Is Test Optional Really Test Optional?By Huntington Learning Center
In the wake of the pandemic, higher education was forced—like many industries—to adapt and make big changes. Many colleges and universities decided to make standardized tests optional for freshmen applicants, citing the challenges with holding in-person tests as the biggest reason. But as vaccines have been made available, some colleges and universities have returned to their normal admission policies, while others are opting to continue to make SAT/ACT scores optional.
Many parents aren’t sure how to proceed with this historically important part of the admission package. Should the decision be left to your teen, or will they overlook something about why testing is still useful? Does test optional really mean what you think? The answers aren’t simple, so here’s what you need to understand:
- Many colleges and universities have made SAT/ACT scores only temporarily optional in their admissions, and many others still require them. Florida’s 12 public universities have not waived the SAT/ACT requirement. Many institutions are requiring SAT/ACT scores for first-year applicants through fall 2022 and beyond, while many other colleges and universities have extended their test-optional policies for the 2021-2022 admissions cycle but not stated what their policies will be for 2022-2023. So, while test optional has been common among colleges/universities recently due to the pandemic, it isn’t across the board—and it isn’t permanent everywhere.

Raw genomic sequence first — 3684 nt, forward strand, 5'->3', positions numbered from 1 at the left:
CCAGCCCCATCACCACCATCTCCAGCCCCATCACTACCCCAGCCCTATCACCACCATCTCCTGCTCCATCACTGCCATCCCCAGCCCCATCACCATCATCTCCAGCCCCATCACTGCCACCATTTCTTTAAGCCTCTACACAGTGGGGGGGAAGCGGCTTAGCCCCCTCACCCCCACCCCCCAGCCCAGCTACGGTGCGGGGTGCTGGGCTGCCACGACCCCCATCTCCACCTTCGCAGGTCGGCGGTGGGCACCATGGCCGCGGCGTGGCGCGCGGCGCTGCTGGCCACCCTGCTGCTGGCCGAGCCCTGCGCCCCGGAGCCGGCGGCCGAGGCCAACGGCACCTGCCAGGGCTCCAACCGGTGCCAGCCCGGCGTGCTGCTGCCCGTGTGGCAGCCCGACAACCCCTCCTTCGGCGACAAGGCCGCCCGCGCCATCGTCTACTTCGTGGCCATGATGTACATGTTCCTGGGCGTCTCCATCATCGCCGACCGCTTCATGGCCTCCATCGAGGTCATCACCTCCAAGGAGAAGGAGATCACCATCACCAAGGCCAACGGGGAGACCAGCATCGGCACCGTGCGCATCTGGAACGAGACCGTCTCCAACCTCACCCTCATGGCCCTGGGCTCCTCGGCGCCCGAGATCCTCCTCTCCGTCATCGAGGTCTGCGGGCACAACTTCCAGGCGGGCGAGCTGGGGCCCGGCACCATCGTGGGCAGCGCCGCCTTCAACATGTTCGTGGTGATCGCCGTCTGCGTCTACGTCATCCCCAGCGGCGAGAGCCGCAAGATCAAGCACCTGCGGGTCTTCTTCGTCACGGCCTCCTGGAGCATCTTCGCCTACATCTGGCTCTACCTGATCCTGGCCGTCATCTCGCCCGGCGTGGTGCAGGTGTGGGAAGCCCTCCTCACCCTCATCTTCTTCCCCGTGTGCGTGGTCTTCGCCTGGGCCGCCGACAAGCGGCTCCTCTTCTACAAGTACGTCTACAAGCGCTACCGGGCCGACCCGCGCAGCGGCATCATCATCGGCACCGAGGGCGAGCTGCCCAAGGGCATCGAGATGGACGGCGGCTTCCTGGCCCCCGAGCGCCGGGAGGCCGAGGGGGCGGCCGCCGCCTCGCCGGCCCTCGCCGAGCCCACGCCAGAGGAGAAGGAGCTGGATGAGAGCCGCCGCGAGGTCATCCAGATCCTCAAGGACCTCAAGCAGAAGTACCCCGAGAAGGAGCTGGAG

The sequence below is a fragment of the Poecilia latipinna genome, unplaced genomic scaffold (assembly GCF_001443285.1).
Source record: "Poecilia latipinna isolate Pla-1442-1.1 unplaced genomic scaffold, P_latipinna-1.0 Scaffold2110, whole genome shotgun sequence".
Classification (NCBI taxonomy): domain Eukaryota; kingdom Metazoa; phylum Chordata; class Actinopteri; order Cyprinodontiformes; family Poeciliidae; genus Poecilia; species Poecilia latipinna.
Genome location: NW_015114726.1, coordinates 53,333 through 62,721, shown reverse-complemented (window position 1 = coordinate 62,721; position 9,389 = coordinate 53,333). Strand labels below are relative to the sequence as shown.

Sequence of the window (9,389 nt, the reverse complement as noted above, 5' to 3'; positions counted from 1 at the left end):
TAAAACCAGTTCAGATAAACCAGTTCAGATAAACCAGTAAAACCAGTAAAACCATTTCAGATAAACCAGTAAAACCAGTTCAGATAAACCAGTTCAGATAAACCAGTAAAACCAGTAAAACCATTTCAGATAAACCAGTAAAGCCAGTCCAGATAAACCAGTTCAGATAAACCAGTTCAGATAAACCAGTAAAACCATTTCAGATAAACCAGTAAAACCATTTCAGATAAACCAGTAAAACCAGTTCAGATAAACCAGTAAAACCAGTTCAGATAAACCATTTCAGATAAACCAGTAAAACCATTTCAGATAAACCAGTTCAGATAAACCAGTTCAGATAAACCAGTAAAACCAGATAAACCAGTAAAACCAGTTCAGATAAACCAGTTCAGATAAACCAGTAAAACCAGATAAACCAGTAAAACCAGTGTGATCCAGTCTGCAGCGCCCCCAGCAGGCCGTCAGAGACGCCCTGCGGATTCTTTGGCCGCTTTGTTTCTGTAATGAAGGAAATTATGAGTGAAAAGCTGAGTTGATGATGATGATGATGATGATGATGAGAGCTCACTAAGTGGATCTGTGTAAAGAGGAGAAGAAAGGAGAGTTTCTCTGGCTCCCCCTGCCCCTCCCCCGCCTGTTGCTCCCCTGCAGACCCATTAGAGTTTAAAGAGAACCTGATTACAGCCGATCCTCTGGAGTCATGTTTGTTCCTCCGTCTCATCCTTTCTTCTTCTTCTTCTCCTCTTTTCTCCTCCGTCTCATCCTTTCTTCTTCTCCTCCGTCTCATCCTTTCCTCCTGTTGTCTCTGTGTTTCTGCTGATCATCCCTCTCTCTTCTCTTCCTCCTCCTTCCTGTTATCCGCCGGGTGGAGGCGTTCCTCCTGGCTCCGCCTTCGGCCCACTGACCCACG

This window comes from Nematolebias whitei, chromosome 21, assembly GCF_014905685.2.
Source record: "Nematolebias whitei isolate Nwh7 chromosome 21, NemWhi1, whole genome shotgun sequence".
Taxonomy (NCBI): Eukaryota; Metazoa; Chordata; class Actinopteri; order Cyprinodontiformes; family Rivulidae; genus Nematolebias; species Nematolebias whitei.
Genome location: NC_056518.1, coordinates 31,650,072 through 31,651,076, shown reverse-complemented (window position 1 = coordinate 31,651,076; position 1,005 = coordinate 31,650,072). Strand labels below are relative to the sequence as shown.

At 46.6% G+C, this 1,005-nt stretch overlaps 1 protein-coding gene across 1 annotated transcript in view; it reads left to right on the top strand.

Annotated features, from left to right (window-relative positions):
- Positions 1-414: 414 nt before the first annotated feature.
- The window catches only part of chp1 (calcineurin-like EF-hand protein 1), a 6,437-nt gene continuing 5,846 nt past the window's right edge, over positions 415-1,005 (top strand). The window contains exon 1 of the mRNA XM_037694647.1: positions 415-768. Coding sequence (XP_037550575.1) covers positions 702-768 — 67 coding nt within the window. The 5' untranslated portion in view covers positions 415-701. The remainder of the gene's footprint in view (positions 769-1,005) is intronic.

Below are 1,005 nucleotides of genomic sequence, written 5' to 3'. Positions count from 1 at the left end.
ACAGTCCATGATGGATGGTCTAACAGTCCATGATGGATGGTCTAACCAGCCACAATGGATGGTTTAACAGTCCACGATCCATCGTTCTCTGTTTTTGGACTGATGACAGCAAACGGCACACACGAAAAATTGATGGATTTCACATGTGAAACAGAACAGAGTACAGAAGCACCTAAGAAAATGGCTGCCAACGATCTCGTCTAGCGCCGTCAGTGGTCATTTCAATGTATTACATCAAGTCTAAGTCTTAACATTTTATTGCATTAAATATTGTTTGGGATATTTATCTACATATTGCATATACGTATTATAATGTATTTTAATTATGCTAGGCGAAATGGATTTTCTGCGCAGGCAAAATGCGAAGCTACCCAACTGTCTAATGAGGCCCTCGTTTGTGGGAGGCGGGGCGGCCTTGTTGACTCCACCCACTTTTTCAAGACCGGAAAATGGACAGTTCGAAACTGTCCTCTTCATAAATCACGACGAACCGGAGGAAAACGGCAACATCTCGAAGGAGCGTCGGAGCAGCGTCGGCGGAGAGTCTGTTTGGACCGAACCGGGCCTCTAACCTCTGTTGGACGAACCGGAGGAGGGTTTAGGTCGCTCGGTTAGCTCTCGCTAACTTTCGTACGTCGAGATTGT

- The SAT/ACT have always been another opportunity for students to prove their strengths and smarts. Students going to college today might have been impacted by the pandemic, and thus, Grade Point Averages (GPAs) might not accurately reflect some students’ ability (especially when schools were closed during spring 2020). But even going forward, students who want to strengthen their applications should consider taking the SAT/ACT. Strong scores are one more standardized measurement of performance.
- Many merit-based scholarships require SAT/ACT scores. At many colleges and universities, students who wish to be considered for a number of scholarship programs are required to submit SAT or ACT scores. Many automatically offer scholarship money based on students’ GPA and (not or) SAT/ACT scores, even if the SAT/ACT are not required for admission consideration. That means a student with a strong GPA could unintentionally take themselves out of the running for scholarships if they do not submit an SAT or ACT score.
- SAT/ACT scores are required for admission to some programs. There might be a requirement for freshmen to submit SAT/ACT scores if they want to be considered for admission into certain departments, programs or schools. For example, a college of business or engineering or an architecture program may require certain scores for submission into their schools’ very competitive programs.
So, Does Test Optional Mean Test Optional?
For now, in some scenarios, yes. But for many students, it simply doesn’t make sense to forgo taking the SAT or ACT. Testing can give students a big advantage, especially if they earn strong scores. If your teen doesn’t want admission officers relying solely on their high school transcript for objective academic performance information, testing is a good idea. And if your teen is hoping to receive scholarships, especially the kind that are awarded automatically based on academic factors, it’s worth checking with admissions teams to learn how SAT/ACT scores factor in.
Call Huntington for Help
Huntington can help your student prepare for the college admission process and make sure they are doing everything they can to increase their chances of acceptance at their college of choice. Call Huntington at 1-800 CAN LEARN.